QR5.7.1 The Simulation Hypothesis

A simulation represents something else, so a model of the Empire State building simulates it. An information simulation is a virtual reality that represents events in time, like a simulation of the weather. Such simulations can answer a question, like what will the weather be like tomorrow? They can also help to learn skills, as pilots use flight simulators to learn about a new plane before actually flying it. A third use is to give observer experiences, as computer games like SimCity let people experience the challenge of building a city. In every case, the benefit of the simulation lies not in itself but for its creator.

The simulation hypothesis is that our physical reality is a representation so realistic that its participants are unaware that they are living in a simulation. In the film The Matrix, Morpheus says:

What is real? How do you define ‘real’? If you’re talking about what you can feel, what you can smell, what you can taste and see, then ‘real’ is simply electrical signals interpreted by your brain.”

In this film, machines in future earth simulate New York in 1999 to humans in vats, by feeding appropriate electrical impulses to their brains. They don’t know that the virtual world they live in is fake or that real-world machines are using them as batteries. The key assumption of this science fiction story is that computers in the real physical world can simulate a false virtual reality.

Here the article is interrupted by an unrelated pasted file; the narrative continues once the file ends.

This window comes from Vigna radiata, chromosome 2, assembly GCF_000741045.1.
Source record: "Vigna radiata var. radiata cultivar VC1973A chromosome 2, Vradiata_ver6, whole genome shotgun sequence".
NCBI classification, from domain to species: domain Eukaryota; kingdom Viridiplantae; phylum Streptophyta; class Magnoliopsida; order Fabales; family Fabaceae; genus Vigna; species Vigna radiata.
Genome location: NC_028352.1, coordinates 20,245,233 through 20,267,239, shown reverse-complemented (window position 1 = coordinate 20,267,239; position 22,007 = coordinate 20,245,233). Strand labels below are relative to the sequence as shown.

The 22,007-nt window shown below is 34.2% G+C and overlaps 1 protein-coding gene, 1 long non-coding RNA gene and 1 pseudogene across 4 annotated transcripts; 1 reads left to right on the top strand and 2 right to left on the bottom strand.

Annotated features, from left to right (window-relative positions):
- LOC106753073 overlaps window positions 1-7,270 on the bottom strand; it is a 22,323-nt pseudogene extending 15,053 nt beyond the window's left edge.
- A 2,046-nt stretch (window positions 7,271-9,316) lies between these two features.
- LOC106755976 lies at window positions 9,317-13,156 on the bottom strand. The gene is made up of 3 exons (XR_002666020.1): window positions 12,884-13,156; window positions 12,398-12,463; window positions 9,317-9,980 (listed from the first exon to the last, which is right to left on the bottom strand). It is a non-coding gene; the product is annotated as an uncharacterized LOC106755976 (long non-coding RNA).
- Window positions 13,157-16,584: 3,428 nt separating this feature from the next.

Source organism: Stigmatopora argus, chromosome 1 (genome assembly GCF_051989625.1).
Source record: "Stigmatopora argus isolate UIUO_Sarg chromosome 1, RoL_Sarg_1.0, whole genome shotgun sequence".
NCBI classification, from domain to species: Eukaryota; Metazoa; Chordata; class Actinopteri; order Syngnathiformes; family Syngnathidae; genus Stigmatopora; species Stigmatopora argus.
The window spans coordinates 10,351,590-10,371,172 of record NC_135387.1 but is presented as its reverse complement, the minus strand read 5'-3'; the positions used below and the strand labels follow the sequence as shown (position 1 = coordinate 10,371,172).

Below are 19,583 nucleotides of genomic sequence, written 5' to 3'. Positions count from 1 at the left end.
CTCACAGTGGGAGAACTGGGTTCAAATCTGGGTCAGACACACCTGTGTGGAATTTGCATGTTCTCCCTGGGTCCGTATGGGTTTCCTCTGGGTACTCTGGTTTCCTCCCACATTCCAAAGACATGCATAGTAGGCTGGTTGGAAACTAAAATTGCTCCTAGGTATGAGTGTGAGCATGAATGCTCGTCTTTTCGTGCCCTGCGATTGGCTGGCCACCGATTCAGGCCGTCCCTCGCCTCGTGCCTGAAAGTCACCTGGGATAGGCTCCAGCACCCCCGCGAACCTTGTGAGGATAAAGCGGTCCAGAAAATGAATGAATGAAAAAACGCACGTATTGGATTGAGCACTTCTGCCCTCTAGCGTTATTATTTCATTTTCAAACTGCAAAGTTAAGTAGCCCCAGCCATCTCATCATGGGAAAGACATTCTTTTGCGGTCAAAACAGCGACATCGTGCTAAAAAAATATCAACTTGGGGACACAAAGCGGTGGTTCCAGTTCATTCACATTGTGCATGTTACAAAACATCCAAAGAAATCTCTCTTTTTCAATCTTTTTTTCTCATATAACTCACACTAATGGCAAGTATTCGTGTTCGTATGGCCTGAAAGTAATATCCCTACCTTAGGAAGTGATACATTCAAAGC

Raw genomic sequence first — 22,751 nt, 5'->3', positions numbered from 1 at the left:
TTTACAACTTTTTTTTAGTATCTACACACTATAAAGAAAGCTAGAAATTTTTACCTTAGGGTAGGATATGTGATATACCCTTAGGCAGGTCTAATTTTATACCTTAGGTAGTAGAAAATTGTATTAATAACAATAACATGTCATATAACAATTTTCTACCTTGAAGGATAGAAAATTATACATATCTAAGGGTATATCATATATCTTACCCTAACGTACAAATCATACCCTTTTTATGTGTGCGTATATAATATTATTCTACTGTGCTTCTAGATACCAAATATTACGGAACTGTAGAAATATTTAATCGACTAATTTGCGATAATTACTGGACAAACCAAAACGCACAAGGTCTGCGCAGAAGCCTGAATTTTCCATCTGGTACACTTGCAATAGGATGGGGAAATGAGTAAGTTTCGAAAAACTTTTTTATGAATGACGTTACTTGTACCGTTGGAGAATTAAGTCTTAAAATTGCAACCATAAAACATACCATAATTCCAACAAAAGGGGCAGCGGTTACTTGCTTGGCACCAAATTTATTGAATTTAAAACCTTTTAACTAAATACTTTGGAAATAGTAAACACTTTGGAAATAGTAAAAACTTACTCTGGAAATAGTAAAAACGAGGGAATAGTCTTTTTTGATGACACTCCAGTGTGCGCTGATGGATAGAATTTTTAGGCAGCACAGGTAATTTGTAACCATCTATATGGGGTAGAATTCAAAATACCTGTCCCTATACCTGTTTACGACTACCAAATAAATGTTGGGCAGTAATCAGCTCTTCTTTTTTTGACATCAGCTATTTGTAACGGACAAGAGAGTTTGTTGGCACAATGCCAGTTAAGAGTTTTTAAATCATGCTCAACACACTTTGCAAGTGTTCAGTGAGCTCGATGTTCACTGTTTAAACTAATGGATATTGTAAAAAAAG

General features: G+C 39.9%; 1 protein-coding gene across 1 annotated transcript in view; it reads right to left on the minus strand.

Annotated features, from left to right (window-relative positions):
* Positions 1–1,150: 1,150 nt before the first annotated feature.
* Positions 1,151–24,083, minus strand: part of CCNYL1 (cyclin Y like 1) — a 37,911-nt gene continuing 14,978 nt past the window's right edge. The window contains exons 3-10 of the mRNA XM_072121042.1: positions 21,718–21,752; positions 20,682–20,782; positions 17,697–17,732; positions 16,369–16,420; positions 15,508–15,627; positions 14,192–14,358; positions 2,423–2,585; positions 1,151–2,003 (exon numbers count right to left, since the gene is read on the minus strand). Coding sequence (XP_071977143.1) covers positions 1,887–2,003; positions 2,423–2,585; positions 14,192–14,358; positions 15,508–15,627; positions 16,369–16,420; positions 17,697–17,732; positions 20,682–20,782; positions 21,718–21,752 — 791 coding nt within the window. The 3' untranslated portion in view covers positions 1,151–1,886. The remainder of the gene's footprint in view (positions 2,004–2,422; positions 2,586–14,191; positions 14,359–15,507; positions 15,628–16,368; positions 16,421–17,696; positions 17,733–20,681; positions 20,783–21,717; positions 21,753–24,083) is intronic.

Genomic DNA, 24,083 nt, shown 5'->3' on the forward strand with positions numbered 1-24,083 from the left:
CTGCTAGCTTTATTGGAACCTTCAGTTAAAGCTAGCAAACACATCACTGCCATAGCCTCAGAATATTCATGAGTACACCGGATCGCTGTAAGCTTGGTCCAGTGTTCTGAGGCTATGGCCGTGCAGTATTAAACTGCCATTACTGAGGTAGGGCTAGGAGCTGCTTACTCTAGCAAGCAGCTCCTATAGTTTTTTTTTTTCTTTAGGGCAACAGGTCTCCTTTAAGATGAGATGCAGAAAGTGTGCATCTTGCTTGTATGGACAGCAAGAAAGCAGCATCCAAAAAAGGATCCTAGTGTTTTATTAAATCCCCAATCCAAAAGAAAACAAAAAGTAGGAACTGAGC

Since it might take a physical computer bigger than our universe to simulate even a part of it, the simulation hypothesis expects processing costs to be critical. It follows that there is no need to actually simulate the details of an uninhabited far-off galaxy if it is only ever seen as a dot of light. It takes less processing to fake it and this logic applies to everything we can’t directly verify, like the past and the quantum world. The simulation hypothesis implies a virtual world with a:

    • Fake history. Why simulate the 14 billion years before we arrived to see it?
    • Fake cosmos. Why simulate galaxies and stars that we can never travel to?